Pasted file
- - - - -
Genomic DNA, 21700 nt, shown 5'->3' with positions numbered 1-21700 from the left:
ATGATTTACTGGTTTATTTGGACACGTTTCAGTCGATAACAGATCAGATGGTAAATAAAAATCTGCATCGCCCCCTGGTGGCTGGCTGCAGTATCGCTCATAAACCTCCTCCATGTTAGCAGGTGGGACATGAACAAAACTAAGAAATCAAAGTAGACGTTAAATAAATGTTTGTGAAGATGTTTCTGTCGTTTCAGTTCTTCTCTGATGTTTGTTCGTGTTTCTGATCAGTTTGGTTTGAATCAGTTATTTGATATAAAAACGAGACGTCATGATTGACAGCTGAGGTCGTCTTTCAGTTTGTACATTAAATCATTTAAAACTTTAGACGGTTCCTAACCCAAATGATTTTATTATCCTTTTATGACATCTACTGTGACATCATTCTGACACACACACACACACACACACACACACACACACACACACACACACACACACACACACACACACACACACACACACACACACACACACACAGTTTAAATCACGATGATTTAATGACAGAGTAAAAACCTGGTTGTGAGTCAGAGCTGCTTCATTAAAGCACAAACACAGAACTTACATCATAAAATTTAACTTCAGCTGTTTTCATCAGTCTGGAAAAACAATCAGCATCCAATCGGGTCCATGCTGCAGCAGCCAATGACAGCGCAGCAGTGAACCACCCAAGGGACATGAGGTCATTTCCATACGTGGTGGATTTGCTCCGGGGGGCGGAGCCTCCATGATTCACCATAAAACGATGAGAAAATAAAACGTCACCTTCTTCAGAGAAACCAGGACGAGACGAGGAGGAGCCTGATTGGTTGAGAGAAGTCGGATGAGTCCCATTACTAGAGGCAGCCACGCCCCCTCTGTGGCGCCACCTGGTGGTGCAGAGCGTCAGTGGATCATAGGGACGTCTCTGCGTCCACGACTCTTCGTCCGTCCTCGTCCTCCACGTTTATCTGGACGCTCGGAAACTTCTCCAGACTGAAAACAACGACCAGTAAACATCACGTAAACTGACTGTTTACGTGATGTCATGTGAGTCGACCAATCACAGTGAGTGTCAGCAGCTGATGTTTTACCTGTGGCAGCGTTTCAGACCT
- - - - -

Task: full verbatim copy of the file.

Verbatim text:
Genomic DNA, 21700 nt, shown 5'->3' with positions numbered 1-21700 from the left:
ATGATTTACTGGTTTATTTGGACACGTTTCAGTCGATAACAGATCAGATGGTAAATAAAAATCTGCATCGCCCCCTGGTGGCTGGCTGCAGTATCGCTCATAAACCTCCTCCATGTTAGCAGGTGGGACATGAACAAAACTAAGAAATCAAAGTAGACGTTAAATAAATGTTTGTGAAGATGTTTCTGTCGTTTCAGTTCTTCTCTGATGTTTGTTCGTGTTTCTGATCAGTTTGGTTTGAATCAGTTATTTGATATAAAAACGAGACGTCATGATTGACAGCTGAGGTCGTCTTTCAGTTTGTACATTAAATCATTTAAAACTTTAGACGGTTCCTAACCCAAATGATTTTATTATCCTTTTATGACATCTACTGTGACATCATTCTGACACACACACACACACACACACACACACACACACACACACACACACACACACACACACACACACACACACACACACACACACACACACACAGTTTAAATCACGATGATTTAATGACAGAGTAAAAACCTGGTTGTGAGTCAGAGCTGCTTCATTAAAGCACAAACACAGAACTTACATCATAAAATTTAACTTCAGCTGTTTTCATCAGTCTGGAAAAACAATCAGCATCCAATCGGGTCCATGCTGCAGCAGCCAATGACAGCGCAGCAGTGAACCACCCAAGGGACATGAGGTCATTTCCATACGTGGTGGATTTGCTCCGGGGGGCGGAGCCTCCATGATTCACCATAAAACGATGAGAAAATAAAACGTCACCTTCTTCAGAGAAACCAGGACGAGACGAGGAGGAGCCTGATTGGTTGAGAGAAGTCGGATGAGTCCCATTACTAGAGGCAGCCACGCCCCCTCTGTGGCGCCACCTGGTGGTGCAGAGCGTCAGTGGATCATAGGGACGTCTCTGCGTCCACGACTCTTCGTCCGTCCTCGTCCTCCACGTTTATCTGGACGCTCGGAAACTTCTCCAGACTGAAAACAACGACCAGTAAACATCACGTAAACTGACTGTTTACGTGATGTCATGTGAGTCGACCAATCACAGTGAGTGTCAGCAGCTGATGTTTTACCTGTGGCAGCGTTTCAGACCT